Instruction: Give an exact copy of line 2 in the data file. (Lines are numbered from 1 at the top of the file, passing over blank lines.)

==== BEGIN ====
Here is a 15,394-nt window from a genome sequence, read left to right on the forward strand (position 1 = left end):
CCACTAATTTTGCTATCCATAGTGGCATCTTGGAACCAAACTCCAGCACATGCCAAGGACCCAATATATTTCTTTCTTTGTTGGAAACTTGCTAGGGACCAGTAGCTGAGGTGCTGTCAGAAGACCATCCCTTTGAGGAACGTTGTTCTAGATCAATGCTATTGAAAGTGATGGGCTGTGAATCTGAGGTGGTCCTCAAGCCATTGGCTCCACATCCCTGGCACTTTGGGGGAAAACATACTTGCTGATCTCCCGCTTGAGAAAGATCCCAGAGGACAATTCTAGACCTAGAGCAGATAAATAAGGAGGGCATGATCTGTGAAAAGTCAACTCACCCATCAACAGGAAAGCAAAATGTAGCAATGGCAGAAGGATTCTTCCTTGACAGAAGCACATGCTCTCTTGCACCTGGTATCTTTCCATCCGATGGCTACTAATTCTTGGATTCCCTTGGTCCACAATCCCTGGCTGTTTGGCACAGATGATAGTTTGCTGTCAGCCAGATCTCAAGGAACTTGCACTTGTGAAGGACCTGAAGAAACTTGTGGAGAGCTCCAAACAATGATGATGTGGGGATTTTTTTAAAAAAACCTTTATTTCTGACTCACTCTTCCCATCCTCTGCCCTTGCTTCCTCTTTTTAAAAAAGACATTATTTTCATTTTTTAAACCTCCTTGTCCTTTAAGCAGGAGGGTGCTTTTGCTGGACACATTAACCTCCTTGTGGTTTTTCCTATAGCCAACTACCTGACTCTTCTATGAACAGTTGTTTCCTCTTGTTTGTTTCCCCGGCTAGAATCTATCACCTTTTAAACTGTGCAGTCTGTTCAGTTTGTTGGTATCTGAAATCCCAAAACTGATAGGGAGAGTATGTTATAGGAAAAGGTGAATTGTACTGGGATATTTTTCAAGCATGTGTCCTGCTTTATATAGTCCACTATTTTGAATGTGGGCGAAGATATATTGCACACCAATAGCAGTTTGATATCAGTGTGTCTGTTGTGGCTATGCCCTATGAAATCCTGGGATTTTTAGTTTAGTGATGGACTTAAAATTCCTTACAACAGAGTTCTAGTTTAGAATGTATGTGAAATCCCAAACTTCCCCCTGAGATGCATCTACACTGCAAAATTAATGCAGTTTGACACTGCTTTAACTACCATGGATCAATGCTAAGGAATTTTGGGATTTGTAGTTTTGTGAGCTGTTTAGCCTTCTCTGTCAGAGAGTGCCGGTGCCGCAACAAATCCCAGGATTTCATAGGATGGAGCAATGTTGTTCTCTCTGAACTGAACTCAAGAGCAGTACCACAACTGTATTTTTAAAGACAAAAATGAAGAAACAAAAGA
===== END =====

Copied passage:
CCACTAATTTTGCTATCCATAGTGGCATCTTGGAACCAAACTCCAGCACATGCCAAGGACCCAATATATTTCTTTCTTTGTTGGAAACTTGCTAGGGACCAGTAGCTGAGGTGCTGTCAGAAGACCATCCCTTTGAGGAACGTTGTTCTAGATCAATGCTATTGAAAGTGATGGGCTGTGAATCTGAGGTGGTCCTCAAGCCATTGGCTCCACATCCCTGGCACTTTGGGGGAAAACATACTTGCTGATCTCCCGCTTGAGAAAGATCCCAGAGGACAATTCTAGACCTAGAGCAGATAAATAAGGAGGGCATGATCTGTGAAAAGTCAACTCACCCATCAACAGGAAAGCAAAATGTAGCAATGGCAGAAGGATTCTTCCTTGACAGAAGCACATGCTCTCTTGCACCTGGTATCTTTCCATCCGATGGCTACTAATTCTTGGATTCCCTTGGTCCACAATCCCTGGCTGTTTGGCACAGATGATAGTTTGCTGTCAGCCAGATCTCAAGGAACTTGCACTTGTGAAGGACCTGAAGAAACTTGTGGAGAGCTCCAAACAATGATGATGTGGGGATTTTTTTAAAAAAACCTTTATTTCTGACTCACTCTTCCCATCCTCTGCCCTTGCTTCCTCTTTTTAAAAAAGACATTATTTTCATTTTTTAAACCTCCTTGTCCTTTAAGCAGGAGGGTGCTTTTGCTGGACACATTAACCTCCTTGTGGTTTTTCCTATAGCCAACTACCTGACTCTTCTATGAACAGTTGTTTCCTCTTGTTTGTTTCCCCGGCTAGAATCTATCACCTTTTAAACTGTGCAGTCTGTTCAGTTTGTTGGTATCTGAAATCCCAAAACTGATAGGGAGAGTATGTTATAGGAAAAGGTGAATTGTACTGGGATATTTTTCAAGCATGTGTCCTGCTTTATATAGTCCACTATTTTGAATGTGGGCGAAGATATATTGCACACCAATAGCAGTTTGATATCAGTGTGTCTGTTGTGGCTATGCCCTATGAAATCCTGGGATTTTTAGTTTAGTGATGGACTTAAAATTCCTTACAACAGAGTTCTAGTTTAGAATGTATGTGAAATCCCAAACTTCCCCCTGAGATGCATCTACACTGCAAAATTAATGCAGTTTGACACTGCTTTAACTACCATGGATCAATGCTAAGGAATTTTGGGATTTGTAGTTTTGTGAGCTGTTTAGCCTTCTCTGTCAGAGAGTGCCGGTGCCGCAACAAATCCCAGGATTTCATAGGATGGAGCAATGTTGTTCTCTCTGAACTGAACTCAAGAGCAGTACCACAACTGTATTTTTAAAGACAAAAATGAAGAAACAAAAGA